Remember back in the go-go late '90s when everyone was a stock-picking genius? Boy, those were the days, weren't they?

Even the financial industry's commercials were great. Rather than snoozathons about, ahem, "the right way to invest," we all got treated to some guy on a stretcher being wheeled into surgery because he had -- and I quote -- "money coming out the wazoo."

That knee-slapper came courtesy of E*Trade (NYSE:ET), which has lately become more serious about efforts to acquire its Omaha-based rival, Ameritrade (NASDAQ:AMTD).

Indeed, yesterday the Wall Street Journal reported that, in order to head off Toronto-Dominion Bank's (NYSE:TD) TD Waterhouse unit at the negotiating pass, E*Trade upped its offer by a cool half billion (for a total of $2 billion) and an increased equity stake in the resulting company. 49.5% is now reportedly that magic number.

All of which should lead individual investors -- at least those who don't currently own any of the aforementioned -- to this conclusion: Big whoop.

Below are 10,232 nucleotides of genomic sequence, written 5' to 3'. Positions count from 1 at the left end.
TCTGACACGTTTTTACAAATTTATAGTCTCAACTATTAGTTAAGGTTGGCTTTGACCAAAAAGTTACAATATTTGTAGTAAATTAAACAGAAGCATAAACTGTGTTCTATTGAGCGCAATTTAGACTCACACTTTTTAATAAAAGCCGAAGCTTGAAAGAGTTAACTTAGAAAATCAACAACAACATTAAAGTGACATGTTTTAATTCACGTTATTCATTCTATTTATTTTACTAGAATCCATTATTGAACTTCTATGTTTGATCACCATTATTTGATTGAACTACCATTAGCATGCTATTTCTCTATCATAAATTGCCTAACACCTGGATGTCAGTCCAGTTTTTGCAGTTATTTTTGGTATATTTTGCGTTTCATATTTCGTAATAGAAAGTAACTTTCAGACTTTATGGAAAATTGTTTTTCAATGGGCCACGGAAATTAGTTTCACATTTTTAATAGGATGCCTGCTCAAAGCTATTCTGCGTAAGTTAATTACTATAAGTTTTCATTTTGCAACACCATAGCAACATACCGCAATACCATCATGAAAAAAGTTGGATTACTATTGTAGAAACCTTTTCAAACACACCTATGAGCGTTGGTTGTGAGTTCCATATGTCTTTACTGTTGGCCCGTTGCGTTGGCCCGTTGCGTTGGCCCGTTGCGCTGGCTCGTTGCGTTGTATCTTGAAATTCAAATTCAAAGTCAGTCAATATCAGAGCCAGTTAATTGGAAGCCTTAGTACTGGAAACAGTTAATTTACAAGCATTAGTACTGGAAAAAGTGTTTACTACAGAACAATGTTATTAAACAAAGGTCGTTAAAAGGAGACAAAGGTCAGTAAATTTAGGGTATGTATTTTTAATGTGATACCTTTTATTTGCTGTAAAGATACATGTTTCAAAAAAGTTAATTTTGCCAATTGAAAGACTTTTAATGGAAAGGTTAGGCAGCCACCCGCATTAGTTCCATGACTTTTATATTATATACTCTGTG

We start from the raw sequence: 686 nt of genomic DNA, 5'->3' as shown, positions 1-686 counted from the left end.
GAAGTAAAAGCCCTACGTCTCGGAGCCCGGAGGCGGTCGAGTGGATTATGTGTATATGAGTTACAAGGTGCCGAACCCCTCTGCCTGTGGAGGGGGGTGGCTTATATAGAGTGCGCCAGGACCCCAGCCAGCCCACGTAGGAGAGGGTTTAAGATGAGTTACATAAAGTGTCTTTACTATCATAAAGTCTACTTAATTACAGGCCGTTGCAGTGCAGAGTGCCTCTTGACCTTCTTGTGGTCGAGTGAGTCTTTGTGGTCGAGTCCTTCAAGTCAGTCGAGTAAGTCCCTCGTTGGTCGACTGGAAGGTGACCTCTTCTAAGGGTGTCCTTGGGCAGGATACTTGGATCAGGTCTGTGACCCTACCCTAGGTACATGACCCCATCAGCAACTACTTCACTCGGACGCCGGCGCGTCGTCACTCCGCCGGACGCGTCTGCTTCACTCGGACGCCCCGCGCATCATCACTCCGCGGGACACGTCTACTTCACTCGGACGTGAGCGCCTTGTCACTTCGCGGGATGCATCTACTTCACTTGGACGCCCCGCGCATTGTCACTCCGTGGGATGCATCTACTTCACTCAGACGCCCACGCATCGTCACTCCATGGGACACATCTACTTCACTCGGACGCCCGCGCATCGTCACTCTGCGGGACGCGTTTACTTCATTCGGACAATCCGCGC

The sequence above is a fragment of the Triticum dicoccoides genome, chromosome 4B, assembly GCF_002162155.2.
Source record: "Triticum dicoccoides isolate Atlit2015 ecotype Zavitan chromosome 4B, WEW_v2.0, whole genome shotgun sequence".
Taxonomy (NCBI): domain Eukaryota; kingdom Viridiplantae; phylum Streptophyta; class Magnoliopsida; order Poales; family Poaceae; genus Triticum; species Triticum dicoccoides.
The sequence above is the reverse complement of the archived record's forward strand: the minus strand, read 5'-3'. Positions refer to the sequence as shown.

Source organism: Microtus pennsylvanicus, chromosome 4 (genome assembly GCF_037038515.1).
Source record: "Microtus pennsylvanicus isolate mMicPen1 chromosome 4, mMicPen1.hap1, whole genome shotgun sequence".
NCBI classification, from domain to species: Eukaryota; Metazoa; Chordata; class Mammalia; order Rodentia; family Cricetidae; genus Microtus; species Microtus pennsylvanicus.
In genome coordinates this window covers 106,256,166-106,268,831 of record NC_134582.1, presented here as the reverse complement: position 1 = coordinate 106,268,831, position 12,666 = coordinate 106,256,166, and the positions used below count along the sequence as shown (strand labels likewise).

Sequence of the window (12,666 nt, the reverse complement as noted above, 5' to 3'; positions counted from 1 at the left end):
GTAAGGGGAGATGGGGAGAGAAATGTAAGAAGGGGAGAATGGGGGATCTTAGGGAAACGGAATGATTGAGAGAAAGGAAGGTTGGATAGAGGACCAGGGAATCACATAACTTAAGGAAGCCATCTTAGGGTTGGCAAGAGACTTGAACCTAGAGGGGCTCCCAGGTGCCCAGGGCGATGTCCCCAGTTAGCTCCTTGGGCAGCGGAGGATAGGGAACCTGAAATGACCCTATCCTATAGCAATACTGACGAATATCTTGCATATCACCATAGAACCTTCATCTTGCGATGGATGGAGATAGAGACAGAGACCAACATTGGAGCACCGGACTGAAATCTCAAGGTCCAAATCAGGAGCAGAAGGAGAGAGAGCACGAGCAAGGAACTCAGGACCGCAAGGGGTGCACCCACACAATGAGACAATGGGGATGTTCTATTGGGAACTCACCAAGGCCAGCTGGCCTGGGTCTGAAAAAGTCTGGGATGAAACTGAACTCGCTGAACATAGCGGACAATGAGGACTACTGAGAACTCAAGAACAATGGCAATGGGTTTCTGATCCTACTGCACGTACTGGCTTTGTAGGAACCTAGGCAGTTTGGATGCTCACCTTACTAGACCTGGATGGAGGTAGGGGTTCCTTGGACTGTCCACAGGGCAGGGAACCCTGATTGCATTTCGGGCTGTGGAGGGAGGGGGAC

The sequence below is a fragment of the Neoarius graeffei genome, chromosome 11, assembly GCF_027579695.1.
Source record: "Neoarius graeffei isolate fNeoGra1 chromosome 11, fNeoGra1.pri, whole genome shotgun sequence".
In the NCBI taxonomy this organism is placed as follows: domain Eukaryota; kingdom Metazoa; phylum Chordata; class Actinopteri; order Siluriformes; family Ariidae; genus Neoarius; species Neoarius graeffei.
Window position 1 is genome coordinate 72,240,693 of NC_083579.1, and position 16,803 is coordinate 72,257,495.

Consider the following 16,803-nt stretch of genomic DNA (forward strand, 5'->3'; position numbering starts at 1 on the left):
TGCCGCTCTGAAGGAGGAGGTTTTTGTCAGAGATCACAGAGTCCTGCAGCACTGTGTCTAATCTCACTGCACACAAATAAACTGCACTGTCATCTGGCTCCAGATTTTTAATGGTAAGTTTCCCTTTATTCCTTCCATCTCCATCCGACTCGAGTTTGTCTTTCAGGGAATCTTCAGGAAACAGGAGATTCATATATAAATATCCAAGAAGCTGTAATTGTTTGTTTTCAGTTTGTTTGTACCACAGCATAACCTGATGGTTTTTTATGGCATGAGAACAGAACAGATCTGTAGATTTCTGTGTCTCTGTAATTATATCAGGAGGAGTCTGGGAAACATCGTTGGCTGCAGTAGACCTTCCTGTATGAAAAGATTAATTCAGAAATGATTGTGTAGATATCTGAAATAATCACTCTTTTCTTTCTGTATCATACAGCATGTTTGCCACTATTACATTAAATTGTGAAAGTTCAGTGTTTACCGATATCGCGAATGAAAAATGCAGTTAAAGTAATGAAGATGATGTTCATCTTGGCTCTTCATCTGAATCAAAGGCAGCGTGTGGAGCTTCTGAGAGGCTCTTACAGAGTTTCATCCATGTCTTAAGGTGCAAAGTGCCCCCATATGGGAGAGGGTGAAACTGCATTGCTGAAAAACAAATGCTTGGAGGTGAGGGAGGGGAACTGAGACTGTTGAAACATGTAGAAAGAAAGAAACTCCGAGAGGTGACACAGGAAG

Yes, indeed. As my colleague Seth Jayson recently pointed out, Ameritrade must feel like the belle of the brokerage ball right now. But there's good reason it's clobbering, I mean consolidating, time in the company's industry.

At Ameritrade, for example, commissions are down over the last two quarters because of lower trading volume-- not exactly a confidence-inspiring trend in the notoriously volatile brokerage biz. Revenue per trade is on the decline at E*Trade, too, though that company has admittedly done a decent job of -- as the pros like to say -- "extending its brand" into such areas as mutual funds, banking, and mortgage lending.

Still, no matter how efficiently managed these businesses are -- and both deserve credit for making a virtue of that necessity -- their fortunes remain subject to the whims of investors who, when the going gets tough, have a habit of taking their proverbial football and going home.

With that in mind, it's best to watch this one from the sidelines.

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Shannon Zimmerman has an Ameritrade account, but he doesn't own any of the securities mentioned. The Fool's disclosure policy is available here.